Nearly all guns used in crimes (crime guns) and recovered by law enforcement were sold legally, the first time.  Crime guns that are not used by their original owner enter the illegal gun trade in any number of ways including theft and robbery from homes or gun stores, straw purchases (someone else purchases a gun for someone who can't), dealers who engage in illegal sales, and sales at gun shows where background checks are not required.  Many crime guns cross state lines and come from states with lax guns laws.  This means that thousands of crime guns are moving throughout this country and very often states with weak gun protections are directly contravening the efforts of states with strong gun control.  In fact, the report found that "just 10 states supplied nearly half of the guns that crossed state lines before being recovered in crimes..." That's almost 21,000 crime guns in 2009, alone.  Unsurprisingly, the report also found that those ten states also supply a greater percentage of guns that are likely to be trafficked.  The report concluded that "there is a strong association between a state's gun laws and it's propensity to export crime guns..."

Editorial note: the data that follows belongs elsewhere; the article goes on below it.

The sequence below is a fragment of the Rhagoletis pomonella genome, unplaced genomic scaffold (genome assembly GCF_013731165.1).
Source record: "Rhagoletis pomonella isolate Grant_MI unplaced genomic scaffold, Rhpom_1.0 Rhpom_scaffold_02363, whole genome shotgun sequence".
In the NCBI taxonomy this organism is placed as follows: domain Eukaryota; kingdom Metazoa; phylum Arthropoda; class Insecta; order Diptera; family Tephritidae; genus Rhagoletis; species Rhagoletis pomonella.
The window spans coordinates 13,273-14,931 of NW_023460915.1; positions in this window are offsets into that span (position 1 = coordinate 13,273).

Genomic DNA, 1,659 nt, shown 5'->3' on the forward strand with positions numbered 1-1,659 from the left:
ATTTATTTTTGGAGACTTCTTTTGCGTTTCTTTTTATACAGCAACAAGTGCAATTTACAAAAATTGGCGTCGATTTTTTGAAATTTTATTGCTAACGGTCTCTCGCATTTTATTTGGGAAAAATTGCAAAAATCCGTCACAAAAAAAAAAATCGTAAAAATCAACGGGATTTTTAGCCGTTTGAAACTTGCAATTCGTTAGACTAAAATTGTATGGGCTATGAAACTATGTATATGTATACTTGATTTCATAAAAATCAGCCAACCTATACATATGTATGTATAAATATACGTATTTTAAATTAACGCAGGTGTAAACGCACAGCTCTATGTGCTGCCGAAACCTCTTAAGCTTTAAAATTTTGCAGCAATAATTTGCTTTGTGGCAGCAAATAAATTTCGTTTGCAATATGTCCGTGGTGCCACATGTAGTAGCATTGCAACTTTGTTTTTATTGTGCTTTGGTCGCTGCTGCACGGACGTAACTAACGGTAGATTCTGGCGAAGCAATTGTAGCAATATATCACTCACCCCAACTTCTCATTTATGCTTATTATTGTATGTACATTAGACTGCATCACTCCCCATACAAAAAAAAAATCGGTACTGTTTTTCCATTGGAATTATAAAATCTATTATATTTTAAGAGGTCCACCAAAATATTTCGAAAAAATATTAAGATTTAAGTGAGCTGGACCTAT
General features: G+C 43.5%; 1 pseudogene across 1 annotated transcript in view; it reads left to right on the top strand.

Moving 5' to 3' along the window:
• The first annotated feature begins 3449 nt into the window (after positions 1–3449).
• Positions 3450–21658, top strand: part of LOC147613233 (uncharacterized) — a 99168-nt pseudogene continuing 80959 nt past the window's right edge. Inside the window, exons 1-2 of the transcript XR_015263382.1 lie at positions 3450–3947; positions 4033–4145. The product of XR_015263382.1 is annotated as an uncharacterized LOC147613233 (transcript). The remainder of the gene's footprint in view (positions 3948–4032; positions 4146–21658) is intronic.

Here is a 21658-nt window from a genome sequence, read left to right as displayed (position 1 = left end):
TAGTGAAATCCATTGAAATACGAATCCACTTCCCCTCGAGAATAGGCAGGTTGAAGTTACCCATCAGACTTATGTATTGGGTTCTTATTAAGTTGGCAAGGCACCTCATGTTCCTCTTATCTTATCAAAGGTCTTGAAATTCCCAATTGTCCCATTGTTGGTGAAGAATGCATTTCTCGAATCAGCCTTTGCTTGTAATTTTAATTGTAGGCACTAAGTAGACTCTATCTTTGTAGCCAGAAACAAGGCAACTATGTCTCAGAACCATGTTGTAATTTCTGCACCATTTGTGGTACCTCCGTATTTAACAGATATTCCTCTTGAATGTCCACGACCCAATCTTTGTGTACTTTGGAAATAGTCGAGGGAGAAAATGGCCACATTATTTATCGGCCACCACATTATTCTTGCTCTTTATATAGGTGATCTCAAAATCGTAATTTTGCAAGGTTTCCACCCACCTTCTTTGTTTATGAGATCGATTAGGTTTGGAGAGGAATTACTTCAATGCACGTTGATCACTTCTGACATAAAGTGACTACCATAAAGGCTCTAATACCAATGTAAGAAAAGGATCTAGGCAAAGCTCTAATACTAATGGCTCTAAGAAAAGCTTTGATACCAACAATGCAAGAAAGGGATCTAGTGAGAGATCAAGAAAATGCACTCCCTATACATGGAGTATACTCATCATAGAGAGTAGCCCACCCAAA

As expected states that export a high number of crime guns import less.  This can only be due to the fact that there is no need to take the time to import illegal weapons into your state when it's easy to get at home.  Weak guns laws means more gun crime and the reverse is true.